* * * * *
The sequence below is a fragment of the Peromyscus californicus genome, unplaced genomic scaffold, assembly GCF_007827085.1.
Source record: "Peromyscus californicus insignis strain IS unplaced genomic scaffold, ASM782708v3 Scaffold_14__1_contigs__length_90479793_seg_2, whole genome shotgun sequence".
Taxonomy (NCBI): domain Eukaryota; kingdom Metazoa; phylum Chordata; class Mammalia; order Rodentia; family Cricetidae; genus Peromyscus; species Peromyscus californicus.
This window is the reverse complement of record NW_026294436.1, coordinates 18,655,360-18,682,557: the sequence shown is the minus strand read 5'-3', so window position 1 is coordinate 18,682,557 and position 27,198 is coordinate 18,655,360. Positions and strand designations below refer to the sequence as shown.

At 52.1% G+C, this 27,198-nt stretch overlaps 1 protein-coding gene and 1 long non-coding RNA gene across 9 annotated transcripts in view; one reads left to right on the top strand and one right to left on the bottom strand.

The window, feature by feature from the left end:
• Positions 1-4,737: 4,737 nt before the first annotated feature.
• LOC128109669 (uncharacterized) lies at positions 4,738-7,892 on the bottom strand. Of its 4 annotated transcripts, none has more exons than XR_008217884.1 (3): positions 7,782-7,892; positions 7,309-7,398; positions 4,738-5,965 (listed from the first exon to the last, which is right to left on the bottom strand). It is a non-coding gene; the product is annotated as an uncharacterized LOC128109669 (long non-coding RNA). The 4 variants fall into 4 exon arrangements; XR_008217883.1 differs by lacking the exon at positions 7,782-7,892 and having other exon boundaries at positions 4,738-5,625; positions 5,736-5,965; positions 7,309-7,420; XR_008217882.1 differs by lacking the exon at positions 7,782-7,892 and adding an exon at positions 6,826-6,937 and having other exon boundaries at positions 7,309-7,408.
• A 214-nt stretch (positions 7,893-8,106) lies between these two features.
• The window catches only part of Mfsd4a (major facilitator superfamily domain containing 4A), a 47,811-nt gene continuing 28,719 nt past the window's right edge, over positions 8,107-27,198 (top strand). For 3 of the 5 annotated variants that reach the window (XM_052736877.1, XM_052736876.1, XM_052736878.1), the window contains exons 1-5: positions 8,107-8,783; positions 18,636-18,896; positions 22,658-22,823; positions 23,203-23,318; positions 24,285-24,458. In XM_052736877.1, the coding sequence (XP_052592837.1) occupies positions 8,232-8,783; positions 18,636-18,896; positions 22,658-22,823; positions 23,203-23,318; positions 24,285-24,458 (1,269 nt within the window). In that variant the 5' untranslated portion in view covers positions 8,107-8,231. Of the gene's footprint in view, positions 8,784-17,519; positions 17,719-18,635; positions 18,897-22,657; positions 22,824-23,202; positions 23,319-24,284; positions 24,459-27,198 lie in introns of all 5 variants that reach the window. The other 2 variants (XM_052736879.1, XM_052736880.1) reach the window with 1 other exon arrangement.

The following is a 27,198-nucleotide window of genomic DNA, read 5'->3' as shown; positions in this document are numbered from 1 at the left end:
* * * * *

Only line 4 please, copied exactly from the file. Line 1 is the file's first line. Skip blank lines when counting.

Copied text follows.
This window is the reverse complement of record NW_026294436.1, coordinates 18,655,360-18,682,557: the sequence shown is the minus strand read 5'-3', so window position 1 is coordinate 18,682,557 and position 27,198 is coordinate 18,655,360. Positions and strand designations below refer to the sequence as shown.